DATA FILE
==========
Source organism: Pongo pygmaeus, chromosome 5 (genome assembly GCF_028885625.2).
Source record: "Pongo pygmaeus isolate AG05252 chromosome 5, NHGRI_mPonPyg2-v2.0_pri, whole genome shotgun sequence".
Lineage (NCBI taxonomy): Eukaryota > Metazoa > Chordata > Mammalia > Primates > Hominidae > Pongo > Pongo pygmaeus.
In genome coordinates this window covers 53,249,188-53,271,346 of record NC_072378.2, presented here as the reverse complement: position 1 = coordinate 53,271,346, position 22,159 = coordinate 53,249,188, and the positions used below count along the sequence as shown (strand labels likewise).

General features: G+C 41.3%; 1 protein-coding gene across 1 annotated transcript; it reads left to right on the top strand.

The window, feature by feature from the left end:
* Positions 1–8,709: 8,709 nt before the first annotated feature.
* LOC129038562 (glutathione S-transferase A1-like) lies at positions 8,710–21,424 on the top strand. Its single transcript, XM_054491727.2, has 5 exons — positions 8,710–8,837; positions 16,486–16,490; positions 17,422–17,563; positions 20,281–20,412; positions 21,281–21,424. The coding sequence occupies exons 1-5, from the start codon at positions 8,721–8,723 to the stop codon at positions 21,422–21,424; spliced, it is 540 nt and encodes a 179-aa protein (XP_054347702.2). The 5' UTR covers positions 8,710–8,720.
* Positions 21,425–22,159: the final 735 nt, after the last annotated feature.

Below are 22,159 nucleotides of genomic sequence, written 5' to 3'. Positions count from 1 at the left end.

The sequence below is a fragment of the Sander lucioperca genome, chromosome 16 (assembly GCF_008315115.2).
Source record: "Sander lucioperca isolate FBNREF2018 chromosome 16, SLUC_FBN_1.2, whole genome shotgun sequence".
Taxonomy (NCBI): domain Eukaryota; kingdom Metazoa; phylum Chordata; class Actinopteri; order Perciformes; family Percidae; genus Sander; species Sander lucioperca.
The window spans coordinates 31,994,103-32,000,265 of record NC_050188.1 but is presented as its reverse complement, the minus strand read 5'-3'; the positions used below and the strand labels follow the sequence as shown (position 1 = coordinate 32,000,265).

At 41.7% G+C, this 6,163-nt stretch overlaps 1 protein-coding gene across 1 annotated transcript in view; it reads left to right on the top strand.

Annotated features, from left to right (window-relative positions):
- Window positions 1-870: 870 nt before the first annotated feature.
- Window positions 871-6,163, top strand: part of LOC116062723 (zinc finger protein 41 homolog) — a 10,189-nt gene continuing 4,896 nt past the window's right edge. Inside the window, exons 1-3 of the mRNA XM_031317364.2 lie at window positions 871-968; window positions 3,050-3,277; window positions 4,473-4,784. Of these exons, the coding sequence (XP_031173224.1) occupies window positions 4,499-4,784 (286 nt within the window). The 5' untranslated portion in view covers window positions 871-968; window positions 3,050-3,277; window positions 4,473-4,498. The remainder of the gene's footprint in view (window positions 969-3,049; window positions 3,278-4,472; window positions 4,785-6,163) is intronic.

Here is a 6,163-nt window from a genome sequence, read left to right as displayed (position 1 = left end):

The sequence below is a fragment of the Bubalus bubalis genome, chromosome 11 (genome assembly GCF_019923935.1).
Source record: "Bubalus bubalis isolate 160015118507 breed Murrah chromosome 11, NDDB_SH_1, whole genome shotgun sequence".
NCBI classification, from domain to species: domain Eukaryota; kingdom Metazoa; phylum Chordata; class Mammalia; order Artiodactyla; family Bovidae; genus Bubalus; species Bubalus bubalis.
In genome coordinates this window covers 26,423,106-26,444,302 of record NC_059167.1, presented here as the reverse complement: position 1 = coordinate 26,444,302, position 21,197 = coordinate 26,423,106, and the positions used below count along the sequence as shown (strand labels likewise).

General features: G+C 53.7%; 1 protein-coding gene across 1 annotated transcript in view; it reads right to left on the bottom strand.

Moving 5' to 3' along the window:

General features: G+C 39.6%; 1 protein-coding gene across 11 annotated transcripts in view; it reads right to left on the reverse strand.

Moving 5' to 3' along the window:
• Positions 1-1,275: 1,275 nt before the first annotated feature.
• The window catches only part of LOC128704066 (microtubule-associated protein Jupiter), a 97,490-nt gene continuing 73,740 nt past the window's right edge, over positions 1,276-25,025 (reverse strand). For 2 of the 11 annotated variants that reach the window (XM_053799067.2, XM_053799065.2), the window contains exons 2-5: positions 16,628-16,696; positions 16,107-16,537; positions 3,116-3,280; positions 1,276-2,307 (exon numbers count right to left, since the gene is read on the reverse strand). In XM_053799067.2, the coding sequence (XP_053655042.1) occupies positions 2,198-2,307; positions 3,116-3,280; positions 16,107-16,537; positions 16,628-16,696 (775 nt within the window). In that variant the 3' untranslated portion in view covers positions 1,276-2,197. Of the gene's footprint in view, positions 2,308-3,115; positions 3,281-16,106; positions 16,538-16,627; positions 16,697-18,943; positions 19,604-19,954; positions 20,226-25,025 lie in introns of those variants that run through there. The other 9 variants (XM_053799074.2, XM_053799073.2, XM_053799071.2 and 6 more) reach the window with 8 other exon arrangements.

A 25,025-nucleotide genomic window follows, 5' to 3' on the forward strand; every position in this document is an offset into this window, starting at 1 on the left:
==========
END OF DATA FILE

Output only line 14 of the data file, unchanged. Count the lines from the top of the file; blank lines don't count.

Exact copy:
The window spans coordinates 31,994,103-32,000,265 of record NC_050188.1 but is presented as its reverse complement, the minus strand read 5'-3'; the positions used below and the strand labels follow the sequence as shown (position 1 = coordinate 32,000,265).